Pulmonary rehabilitation in COVIDâ€19 pandemic era: The need for a revised approach
The coronavirus disease 2019 (COVIDâ€19) pandemic is affecting millions of people worldwide with no current signs of abatement; manifestation of illness in those infected with the virus varies widely, from asymptomatic requiring no treatment to very severe complications requiring mechanical ventilation support. Initially, the virus was thought to primarily effect the pulmonary system alone, but later it was recognized that the virus can impact multiple organ systems also. Nevertheless, those who are physically fit and possess a healthy living phenotype are less severely affected by the disease than those with preâ€existing coâ€morbid conditions and hence having less morbidity and mortality.Â The recovery rate of COVIDâ€19 is improving with time due to better insight of the disease and available treatment options and hence, the number of survivors is increasing. During the recovery period, it has been reported that even patients with symptoms as a result of the viral infection continue to experience dyspnoea, chest pain and fatigue; these symptoms have been shown to persist for weeks following acute recovery. In patients recovering from a more severe manifestation of the viral infection, severe morbidity and low quality of life persist.
Pulmonary rehabilitation (PR) has the potential to play a vital role in the recovery of patients infected with severe acute respiratory syndrome coronavirus 2 (SARSâ€CoVâ€2). However, the traditional approach to PR is not conducive to the healthcare environment in the COVIDâ€19 era. In this context, the approach must be modified from the perspective of both the rehabilitation programme employed as well as a focus on minimizing the possibility of viral spread by transferring the patients to the government or communityâ€designated isolation centres. In this pandemic era, the multidisciplinary role by members is crucial with primary role of the members being to reâ€enforce the PR plan for COVIDâ€19 and provide awareness, education and support whenever required.Â Telerehabilitation is an important component of PR in this environment as it allows access to patients who would benefit while minimizing humanâ€toâ€human contact. During faceâ€toâ€face treatment, healthcare professionals should employ techniques that require minimal manual handling of patients, such as remoteâ€controlled mechanical tilting beds, mechanical assisted limb exercisers and closedâ€circuit suctioning. In the immediate postâ€recovery period, patients must remain in isolation for at least 2â€‰weeks before enrolling for supervised PR programme. During this isolation phase, patients should be advised to perform lowâ€toâ€moderate intensity exercises as per individual capabilities or using selfâ€perceived exertion scales which can be easily administered from remote centres. Following the selfâ€isolation phase, exercise testing and prescription need to be assessed under strict protocols to minimize viral spread; properly ventilated rooms and sanitization of rehabilitation settings are essential components. Proper nutritional counselling and psychological rehabilitation are also important components of PR that should be included.Â TableÂ Â lists a proposed modified approach to PR for the COVIDâ€19 era. The authors of this correspondence hope that readers will find this proposed approach to be of value when considering how to alter the approach to PR.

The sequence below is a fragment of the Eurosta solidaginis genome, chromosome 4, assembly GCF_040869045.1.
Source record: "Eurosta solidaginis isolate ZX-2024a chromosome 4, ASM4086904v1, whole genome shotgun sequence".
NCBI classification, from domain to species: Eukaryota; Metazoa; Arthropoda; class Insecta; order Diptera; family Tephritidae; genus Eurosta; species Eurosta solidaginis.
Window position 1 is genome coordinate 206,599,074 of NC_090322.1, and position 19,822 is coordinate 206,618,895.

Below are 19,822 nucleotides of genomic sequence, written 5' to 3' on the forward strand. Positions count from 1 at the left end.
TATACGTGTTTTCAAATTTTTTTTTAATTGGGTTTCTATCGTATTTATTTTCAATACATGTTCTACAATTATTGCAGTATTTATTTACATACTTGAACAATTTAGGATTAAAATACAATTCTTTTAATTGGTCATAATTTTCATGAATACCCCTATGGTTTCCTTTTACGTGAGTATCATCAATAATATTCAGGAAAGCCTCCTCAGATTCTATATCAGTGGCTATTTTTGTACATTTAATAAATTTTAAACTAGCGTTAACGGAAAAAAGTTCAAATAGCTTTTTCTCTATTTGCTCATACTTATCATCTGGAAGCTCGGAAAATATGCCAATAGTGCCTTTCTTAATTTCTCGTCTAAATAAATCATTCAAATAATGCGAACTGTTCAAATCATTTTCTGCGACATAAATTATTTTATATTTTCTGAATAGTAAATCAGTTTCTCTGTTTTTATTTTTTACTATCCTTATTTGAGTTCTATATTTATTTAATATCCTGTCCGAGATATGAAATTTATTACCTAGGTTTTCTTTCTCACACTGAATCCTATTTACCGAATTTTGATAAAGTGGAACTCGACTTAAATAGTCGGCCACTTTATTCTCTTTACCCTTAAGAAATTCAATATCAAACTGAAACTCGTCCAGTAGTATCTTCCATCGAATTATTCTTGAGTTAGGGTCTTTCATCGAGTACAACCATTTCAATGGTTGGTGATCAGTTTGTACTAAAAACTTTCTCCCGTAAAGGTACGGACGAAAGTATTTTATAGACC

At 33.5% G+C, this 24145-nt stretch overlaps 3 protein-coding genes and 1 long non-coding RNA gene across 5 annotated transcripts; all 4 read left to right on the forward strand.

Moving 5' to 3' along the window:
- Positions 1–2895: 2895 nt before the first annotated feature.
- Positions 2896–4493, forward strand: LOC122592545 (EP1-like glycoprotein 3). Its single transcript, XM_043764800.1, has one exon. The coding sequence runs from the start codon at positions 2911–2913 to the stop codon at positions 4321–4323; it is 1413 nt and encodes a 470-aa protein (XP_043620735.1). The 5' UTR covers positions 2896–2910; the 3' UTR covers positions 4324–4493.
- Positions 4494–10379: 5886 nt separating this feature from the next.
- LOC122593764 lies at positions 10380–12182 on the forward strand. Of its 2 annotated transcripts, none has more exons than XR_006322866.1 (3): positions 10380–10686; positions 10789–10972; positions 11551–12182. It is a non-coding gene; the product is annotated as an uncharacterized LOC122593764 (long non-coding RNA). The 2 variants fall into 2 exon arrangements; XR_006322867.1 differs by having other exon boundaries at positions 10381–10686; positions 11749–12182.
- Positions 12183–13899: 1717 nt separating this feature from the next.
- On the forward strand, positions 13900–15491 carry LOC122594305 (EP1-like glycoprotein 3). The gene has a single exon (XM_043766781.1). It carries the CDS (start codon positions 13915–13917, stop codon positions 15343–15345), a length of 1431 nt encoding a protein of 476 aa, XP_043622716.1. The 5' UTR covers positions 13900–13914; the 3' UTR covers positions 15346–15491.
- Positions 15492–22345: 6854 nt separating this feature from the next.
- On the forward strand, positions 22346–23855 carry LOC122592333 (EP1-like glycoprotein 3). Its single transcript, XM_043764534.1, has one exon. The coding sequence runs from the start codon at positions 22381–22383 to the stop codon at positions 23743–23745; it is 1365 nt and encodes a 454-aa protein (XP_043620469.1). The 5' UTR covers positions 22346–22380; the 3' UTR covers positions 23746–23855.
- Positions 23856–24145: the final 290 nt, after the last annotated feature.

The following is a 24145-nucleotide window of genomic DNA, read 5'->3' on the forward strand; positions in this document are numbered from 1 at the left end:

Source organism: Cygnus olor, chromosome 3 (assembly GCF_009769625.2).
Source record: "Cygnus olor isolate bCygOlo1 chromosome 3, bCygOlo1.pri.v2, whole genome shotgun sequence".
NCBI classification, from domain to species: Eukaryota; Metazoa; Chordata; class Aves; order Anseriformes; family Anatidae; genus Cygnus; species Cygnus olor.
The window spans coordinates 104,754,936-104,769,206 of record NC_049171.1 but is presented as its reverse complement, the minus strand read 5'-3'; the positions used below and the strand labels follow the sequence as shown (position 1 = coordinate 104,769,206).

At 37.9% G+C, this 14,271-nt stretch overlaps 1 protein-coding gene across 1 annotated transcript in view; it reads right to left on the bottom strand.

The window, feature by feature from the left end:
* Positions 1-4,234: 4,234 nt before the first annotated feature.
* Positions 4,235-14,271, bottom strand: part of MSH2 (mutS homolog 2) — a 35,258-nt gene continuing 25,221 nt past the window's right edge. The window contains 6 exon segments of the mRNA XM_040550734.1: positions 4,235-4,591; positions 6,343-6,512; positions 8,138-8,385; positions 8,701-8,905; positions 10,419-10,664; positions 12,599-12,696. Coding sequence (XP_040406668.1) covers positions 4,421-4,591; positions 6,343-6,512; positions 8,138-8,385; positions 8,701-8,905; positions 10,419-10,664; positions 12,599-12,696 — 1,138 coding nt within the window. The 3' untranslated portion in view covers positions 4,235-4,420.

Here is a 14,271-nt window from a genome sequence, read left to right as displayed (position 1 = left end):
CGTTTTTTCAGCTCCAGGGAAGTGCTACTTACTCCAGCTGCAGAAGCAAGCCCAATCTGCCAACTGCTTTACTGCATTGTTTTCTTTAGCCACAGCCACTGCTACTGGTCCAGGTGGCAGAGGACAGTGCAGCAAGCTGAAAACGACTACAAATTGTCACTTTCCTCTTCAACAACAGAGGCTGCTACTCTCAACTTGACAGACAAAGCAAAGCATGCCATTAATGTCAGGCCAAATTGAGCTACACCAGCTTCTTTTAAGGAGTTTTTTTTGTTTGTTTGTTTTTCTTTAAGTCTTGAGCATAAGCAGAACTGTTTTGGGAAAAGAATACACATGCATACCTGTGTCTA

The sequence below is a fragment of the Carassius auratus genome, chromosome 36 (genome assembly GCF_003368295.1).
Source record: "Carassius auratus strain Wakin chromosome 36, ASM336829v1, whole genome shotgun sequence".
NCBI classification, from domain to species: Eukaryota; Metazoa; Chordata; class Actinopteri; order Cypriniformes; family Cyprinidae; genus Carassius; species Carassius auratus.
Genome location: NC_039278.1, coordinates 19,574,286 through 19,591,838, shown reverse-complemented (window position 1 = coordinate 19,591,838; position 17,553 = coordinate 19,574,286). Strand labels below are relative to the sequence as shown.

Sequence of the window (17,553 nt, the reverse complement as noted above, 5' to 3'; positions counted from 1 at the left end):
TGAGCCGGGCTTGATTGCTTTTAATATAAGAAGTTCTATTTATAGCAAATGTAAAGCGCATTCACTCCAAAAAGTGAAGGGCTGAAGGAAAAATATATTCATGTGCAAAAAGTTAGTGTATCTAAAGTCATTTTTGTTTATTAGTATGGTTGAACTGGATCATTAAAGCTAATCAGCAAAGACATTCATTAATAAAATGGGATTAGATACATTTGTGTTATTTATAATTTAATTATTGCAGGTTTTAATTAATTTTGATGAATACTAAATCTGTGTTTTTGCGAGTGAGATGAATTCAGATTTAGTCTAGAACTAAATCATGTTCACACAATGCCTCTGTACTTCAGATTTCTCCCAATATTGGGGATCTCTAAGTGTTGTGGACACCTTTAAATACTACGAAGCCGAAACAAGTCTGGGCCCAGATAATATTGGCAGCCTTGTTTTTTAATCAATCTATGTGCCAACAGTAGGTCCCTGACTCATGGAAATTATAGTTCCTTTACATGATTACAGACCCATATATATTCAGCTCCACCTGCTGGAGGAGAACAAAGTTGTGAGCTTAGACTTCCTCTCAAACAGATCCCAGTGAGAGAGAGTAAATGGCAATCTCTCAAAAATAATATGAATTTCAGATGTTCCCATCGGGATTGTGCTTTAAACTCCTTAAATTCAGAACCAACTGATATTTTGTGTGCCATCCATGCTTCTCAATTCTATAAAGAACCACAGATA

PRAKTEK Alamat 1:
, Dr Koentjahja, SpP
Nusakambangan 56, Malang 65117
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